Psychopahology (abnormality)

Abnormal psychology is the field of psychological study that deals with mental, emotional, and behavioural problems. It involves research into the classification, causation, diagnosis, prevention and treatment of psychological disorders. the range of disorders classified under this term is huge, but some well-known examples are phobias, clinical depression, eating disorders and schizophrenia.

  • Created by: bansi
  • Created on: 20-01-10 17:44


- There are primarily three definitions of abnormality including abnormality as:

  • deviation from social norms.
  • failure to function adequately.
  • deviation from ideal mental health

Normality is behaviour that is socially acceptable. Normal behaviour conforms to social norms that are the socially desirable and expected ways of behaving in society.

Abnormality is behaviour that is socially unacceptable and doesn’t conform to social norms or standards. Breaking these social norms is considered undesirable, wrong, immoral and abnormal, requiring psychological treatment.

- What is considered abnormal varies:

  • From place to place (context/society).
  • From time to time.
  • From situation to situation (context) within a society or culture.
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- Deviation from social norms:

  • Social norms are the explicit (spoken/written) and implicit (unspoken/written) rules that a society has about what are acceptable behaviours, values and beliefs.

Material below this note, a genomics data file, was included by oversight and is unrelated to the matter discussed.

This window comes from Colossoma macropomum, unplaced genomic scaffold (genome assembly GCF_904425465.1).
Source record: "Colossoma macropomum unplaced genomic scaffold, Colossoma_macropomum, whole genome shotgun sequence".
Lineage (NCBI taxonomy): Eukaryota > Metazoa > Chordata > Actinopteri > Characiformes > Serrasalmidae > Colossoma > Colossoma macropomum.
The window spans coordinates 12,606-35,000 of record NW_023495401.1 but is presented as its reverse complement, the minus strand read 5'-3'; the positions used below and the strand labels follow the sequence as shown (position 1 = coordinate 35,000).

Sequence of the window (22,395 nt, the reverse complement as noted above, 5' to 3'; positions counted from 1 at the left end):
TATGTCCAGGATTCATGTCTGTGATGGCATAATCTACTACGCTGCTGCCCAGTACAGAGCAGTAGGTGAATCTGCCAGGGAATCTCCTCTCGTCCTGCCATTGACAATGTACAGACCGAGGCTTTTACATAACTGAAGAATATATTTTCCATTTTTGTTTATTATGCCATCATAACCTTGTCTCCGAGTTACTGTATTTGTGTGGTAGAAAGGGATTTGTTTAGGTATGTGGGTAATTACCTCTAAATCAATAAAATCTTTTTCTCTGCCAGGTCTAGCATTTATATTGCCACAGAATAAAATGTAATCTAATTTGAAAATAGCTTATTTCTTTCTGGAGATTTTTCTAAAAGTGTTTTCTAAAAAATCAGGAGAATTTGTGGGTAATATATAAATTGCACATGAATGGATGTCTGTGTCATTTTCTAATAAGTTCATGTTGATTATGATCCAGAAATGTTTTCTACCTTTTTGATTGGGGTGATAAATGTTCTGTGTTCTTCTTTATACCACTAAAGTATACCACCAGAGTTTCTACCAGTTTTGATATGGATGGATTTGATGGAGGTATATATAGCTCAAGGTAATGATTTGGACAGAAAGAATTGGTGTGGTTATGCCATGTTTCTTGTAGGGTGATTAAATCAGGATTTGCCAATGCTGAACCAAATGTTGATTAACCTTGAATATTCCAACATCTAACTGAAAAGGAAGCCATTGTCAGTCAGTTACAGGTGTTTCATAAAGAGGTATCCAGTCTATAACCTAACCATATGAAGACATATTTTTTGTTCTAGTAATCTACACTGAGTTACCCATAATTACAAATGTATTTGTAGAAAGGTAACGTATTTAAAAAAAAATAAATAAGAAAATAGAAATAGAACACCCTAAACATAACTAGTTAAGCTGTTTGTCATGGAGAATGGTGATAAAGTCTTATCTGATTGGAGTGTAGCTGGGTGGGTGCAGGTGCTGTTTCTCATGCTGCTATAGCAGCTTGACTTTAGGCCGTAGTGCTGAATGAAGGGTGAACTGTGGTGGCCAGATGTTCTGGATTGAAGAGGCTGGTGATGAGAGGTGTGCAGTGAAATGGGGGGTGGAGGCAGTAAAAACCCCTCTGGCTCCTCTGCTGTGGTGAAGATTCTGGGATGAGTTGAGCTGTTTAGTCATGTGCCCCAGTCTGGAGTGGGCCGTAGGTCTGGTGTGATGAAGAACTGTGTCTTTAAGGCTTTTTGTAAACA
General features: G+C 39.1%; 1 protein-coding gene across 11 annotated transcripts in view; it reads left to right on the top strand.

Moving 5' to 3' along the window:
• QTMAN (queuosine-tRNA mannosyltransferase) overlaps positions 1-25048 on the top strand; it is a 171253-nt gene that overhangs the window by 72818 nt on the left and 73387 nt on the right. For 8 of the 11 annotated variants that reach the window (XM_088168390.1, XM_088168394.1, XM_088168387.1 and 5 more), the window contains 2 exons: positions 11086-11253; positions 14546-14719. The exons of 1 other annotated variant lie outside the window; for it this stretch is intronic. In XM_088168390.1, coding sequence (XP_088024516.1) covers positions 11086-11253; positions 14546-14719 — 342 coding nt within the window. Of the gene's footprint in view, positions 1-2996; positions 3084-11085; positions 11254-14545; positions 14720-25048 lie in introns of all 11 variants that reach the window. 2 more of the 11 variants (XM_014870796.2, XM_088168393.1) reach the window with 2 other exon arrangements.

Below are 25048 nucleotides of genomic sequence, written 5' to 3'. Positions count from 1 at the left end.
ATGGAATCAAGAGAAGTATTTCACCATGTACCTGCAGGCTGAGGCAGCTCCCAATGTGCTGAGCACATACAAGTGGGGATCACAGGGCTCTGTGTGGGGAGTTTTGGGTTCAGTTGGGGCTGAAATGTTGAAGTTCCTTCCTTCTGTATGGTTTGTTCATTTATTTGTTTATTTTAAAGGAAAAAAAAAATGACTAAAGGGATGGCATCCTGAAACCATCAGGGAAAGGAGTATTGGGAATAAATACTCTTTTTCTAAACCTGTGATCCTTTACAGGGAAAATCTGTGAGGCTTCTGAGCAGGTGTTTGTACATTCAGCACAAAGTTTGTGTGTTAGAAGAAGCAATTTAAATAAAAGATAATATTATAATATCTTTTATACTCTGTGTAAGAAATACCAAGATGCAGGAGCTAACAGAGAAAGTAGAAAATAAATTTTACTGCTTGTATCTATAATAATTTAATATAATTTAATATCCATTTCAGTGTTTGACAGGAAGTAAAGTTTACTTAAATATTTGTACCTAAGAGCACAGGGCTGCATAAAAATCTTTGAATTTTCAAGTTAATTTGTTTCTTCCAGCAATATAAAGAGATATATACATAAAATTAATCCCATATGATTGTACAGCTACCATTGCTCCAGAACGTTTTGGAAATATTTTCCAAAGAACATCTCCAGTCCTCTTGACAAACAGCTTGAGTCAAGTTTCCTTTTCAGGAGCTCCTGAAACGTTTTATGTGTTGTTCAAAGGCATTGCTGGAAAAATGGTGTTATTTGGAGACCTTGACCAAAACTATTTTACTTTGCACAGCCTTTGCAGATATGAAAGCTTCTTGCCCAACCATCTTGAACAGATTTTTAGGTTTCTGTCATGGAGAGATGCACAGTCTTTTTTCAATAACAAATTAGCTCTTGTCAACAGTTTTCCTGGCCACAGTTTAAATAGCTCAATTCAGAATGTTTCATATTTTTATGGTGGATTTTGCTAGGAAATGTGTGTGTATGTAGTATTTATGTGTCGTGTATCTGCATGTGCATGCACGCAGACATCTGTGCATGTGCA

• Every society sets up rules for behaviour based on a set of moral standards.
  • Rules (codes) of conduct, whether implicit or explicit become established as social norms. People who violate such norms are often regarded as deviant or abnormal.

- Limitations of the deviation from social norms definition:

  • Deviation from social norms does not always indicate psychological abnormality. We often decide that behaviours that deviate from the norm are merely ‘eccentric’ rather than abnormal in a pathological sense. On the other hand, behaviour usually regarded as eccentric may be judged as indicating mental illness if the degree of eccentricity is great enough.
  • The behaviour of people who violate legal norms is usually regarded as criminal and the behaviour is rarely attributed to an underlying psychological disorder. There are, however, types of behaviour, such as **** and mass murder, where it is difficult to accept that anyone normal could have carried them out. In such cases, there is a tendency to regard the perpetrators of the crimes as abnormal and their extreme antisocial behaviour as inherent in their personality.
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  • Much of our behaviour is context-specific, and out of context it may seem bizarre.
  • Beliefs about ‘abnormality’ and the social norms of morally acceptable behaviour change over time, so what is regarded as deviant by one generation may be perfectly acceptable to the next.
  • If we adhere strictly to the view that social deviance equates to psychological abnormality there is a risk that those who deviate are labelled ‘mad’ and treated accordingly.
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